nos-trum. pronunciation: \nos'-trum\. noun. Etymology: Latin, neuter of noster our, ours.
1. a medicine of secret composition recommended by its preparer but usually without scientific proof of its effectiveness.
2. a usually questionable remedy or scheme.
See here for more discussion.

Monday, April 12, 2010

Fewer Tests, Better Medical Care? The Campaign To Cut Costs Begins

 
Journal editor argues that high-tech, cutting edge tests are "making us worse."

An article appeared in USA Today (Apr 12) that purports to address the centralized planner's need to control cost by eliminating "unnecessary and ineffective" care.

I'm reminded of how the Canadian government denied the use of Herceptin for women with non-metastatic breast cancer, saying the same thing, that it had not been proven effective yet.  How did they do it?  By selectively reviewing the data, as in this article, and by criticizing the available science as "incomplete." 

How many women died as a result, before the government relented?  I don't know, but I bet they'll never do a study to find out.

Now that's not to say they we don't sometimes find out in retrospect that a treatment is ineffective, or not as beneficial as we thought, or additional benefits beyond the primary one were over-hyped.  That's what science is all about: two steps forward, re-orient, one step back maybe, and press on.  That process worksBut "less is better" does not.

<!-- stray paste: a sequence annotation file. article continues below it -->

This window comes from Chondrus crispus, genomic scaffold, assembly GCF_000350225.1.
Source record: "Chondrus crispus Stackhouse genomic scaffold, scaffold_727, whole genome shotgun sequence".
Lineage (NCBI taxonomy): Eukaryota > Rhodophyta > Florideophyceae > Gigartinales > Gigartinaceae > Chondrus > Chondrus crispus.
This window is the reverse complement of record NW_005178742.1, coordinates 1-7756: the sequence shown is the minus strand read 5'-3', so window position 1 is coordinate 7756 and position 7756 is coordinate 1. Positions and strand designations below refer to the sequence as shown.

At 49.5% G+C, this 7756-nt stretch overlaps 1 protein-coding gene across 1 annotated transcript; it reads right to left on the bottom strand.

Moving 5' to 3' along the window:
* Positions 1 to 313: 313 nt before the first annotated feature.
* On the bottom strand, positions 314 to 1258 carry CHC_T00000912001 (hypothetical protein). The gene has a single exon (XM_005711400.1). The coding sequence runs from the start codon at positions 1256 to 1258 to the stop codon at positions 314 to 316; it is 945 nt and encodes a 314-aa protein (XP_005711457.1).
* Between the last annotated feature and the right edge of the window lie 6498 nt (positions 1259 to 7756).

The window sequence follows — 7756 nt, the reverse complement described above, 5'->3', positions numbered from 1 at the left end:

In my opinion, we will begin to see a lot of incomplete and selective analyses as we go forward with an unsustainable health care system.  It will be the way we impose (dare I say it) rationing.  Those people who thought death panels would terminate care...no.  That's not the way centralized planning works.  There will be no mention of impact on individuals and no implication that decisions are being made on the basis of excessive cost.  Rather, a selective assessment, based on science, and supported by at least one expert, will be produced to show that the needed care wasn't really effective.

Is this too much paranoia?  Big Brother out to get us?  I don't think so.  Regarding these efforts to manage human behavior and choice, John Stuart Mill said they create “a despotism of society over the individual, surpassing anything contemplated in the political ideal of the most rigid disciplinarian among the ancient philosophers.”

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